It sometimes happens that a person is staying one place for an extended period of time, during which he occasionally drinks. A common case is the night of Shabuot, when a person is inside the synagogue for several hours, and intermittently drinks tea or coffee throughout that time. In some communities, people spend several hours in the synagogue attending classes Sunday morning, and drink beverages intermittently.
Hacham Ovadia Yosef, in his Yehaveh Da’at, writes that if a person in this case had in mind when he recited "She’hakol" over the first cup of drink that he would be drinking subsequently, that Beracha suffices for the entire time he spends in that location. As long as he does not leave the building, the Beracha of "She’hakol" he recited over the first cup which he drank covers all subsequent cups, if he had this intention when he recited that first Beracha.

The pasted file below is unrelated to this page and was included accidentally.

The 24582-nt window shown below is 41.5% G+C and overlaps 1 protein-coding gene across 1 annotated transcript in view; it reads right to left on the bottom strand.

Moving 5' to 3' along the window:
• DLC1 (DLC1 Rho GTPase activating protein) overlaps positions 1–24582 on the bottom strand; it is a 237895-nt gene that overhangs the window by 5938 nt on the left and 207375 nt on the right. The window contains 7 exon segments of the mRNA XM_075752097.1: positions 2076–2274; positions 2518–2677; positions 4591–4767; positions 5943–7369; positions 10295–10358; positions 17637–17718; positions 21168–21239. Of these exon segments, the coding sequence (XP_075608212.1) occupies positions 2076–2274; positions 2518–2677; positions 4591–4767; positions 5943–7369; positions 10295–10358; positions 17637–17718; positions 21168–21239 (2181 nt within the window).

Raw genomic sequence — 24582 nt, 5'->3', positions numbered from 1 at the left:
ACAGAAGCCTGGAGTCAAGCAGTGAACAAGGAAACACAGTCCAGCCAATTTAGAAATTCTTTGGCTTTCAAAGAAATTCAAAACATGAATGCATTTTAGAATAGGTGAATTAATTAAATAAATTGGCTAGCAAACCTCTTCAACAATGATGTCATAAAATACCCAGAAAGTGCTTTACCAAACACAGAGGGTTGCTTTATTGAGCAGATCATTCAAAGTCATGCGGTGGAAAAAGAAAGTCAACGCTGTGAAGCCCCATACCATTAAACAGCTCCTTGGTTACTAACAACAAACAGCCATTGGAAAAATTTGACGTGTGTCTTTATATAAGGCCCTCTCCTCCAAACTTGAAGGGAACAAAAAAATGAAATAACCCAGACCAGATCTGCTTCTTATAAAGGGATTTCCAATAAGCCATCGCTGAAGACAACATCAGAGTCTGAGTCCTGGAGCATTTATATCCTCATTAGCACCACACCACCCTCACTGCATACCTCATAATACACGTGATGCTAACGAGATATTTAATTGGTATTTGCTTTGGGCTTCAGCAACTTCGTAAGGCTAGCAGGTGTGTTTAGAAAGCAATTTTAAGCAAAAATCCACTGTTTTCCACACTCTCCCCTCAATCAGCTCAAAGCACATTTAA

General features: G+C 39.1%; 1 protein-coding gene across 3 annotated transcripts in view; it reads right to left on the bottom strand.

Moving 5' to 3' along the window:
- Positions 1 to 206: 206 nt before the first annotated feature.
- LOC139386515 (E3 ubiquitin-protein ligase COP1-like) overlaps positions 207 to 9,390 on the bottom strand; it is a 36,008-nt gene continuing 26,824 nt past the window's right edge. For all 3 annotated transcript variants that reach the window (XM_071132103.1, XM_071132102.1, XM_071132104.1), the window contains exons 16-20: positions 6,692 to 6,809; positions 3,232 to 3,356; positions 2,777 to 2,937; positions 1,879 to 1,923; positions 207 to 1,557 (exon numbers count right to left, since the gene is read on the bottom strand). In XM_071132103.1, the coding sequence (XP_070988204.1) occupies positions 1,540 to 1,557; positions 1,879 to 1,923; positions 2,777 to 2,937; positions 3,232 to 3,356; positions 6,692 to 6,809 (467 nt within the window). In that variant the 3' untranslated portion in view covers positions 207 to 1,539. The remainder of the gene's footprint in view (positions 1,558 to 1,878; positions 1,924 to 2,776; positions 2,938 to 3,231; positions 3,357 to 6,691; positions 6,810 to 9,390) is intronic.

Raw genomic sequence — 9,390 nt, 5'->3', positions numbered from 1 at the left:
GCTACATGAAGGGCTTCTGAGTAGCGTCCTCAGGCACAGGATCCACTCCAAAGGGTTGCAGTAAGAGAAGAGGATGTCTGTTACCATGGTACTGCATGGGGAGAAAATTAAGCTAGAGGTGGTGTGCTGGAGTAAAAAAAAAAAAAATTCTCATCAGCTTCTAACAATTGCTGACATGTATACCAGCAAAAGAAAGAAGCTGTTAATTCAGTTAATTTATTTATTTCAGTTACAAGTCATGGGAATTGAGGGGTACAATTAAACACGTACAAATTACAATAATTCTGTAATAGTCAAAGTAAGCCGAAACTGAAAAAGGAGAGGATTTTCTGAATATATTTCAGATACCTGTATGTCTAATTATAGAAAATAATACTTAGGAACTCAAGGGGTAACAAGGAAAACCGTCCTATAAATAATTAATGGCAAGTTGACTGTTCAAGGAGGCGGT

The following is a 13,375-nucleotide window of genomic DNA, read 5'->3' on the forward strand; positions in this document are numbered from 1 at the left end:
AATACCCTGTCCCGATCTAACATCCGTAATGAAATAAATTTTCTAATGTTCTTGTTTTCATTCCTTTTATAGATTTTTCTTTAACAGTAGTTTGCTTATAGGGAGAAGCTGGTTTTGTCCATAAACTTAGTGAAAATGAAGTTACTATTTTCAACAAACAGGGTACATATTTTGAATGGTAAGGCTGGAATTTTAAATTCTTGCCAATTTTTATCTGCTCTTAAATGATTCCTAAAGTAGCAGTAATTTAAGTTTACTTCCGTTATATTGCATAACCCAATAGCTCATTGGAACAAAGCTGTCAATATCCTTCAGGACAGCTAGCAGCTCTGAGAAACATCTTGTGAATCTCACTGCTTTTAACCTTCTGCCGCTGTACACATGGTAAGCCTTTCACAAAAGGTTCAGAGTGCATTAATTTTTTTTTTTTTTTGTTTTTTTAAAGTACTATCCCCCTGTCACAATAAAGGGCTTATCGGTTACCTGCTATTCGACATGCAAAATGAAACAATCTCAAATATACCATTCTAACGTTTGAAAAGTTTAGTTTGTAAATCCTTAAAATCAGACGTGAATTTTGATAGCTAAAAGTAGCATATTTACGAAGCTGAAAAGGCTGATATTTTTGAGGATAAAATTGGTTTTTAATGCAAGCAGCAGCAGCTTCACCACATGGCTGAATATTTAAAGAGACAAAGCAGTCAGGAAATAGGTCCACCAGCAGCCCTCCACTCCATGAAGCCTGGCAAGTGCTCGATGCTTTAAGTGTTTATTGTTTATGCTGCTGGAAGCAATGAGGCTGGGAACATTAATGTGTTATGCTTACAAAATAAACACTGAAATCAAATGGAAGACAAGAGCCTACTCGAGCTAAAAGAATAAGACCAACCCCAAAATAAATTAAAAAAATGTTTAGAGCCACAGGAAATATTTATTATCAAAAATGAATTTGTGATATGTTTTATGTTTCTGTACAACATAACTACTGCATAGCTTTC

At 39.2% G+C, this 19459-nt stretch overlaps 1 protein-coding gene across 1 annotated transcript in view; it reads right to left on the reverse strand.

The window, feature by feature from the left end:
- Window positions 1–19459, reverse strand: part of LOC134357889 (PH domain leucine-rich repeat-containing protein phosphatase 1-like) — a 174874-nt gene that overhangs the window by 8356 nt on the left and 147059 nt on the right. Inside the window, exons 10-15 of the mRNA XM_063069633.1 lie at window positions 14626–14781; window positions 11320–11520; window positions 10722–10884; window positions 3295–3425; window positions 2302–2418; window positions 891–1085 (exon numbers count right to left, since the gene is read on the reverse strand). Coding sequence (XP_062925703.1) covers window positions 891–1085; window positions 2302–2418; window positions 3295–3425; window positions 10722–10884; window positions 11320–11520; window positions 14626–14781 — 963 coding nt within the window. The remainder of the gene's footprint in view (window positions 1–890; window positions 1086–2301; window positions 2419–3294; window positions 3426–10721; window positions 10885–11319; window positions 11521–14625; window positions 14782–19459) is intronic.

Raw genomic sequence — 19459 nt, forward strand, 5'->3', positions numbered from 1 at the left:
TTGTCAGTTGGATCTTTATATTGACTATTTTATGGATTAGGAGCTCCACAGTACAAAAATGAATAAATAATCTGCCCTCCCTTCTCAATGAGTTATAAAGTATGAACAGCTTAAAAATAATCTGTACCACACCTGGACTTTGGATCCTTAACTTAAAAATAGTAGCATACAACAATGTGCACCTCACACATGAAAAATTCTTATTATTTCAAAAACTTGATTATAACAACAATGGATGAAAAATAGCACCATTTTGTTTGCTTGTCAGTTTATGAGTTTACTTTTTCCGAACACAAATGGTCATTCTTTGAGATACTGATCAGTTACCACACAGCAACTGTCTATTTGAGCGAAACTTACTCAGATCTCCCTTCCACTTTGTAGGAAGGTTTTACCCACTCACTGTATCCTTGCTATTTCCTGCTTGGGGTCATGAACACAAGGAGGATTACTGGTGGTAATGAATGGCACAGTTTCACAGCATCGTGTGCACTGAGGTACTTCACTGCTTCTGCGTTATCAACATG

However, this situation poses a Halachic dilemma with regard to the Beracha of "Boreh Nefashot," which is to be recited after drinking a beverage. In the case of hot beverages, such as tea and coffee, this question does not arise, since "Boreh Nefashot" is not recited over a hot beverage which one sips slowly. However, if during the period a person spent in the given location, he drank a cup of water or juice, such that he must recite "Boreh Nefashot," he cannot delay this Beracha until after he drinks for the last time. The Beracha of "Boreh Nefashot" must be recited before the beverage is fully digested, and, unlike foods, beverages are digested very quickly. The Sitz Eliezer (Rav Eliezer Waldenberg, 1915-2006) maintained that one must recite "Boreh Nefashot" within a half-hour of drinking, while others say one has only a few minutes. The question then becomes, if somebody is in one location and drinking intermittently, after he recites "Boreh Nefashot" over a drink of water, does he then recite "She’hakol" when he drinks subsequently? Or, does his initial intention when he recited "She’hakol" over the first cup continue to remain in effect for subsequent drinks even after reciting "Boreh Nefashot"?
Hachan Ovadis cites the opinion of the Me’oreh Or who ruled, surprisingly, that the recitation of "Boreh Nefashot" does not interfere with the Beracha of "She’hakol" recited over the first cup. According to this opinion, a person in the situation described above who drinks water and must therefore recite "Boreh Nefashot" does not have to recite "She’hakol" when he drinks subsequently.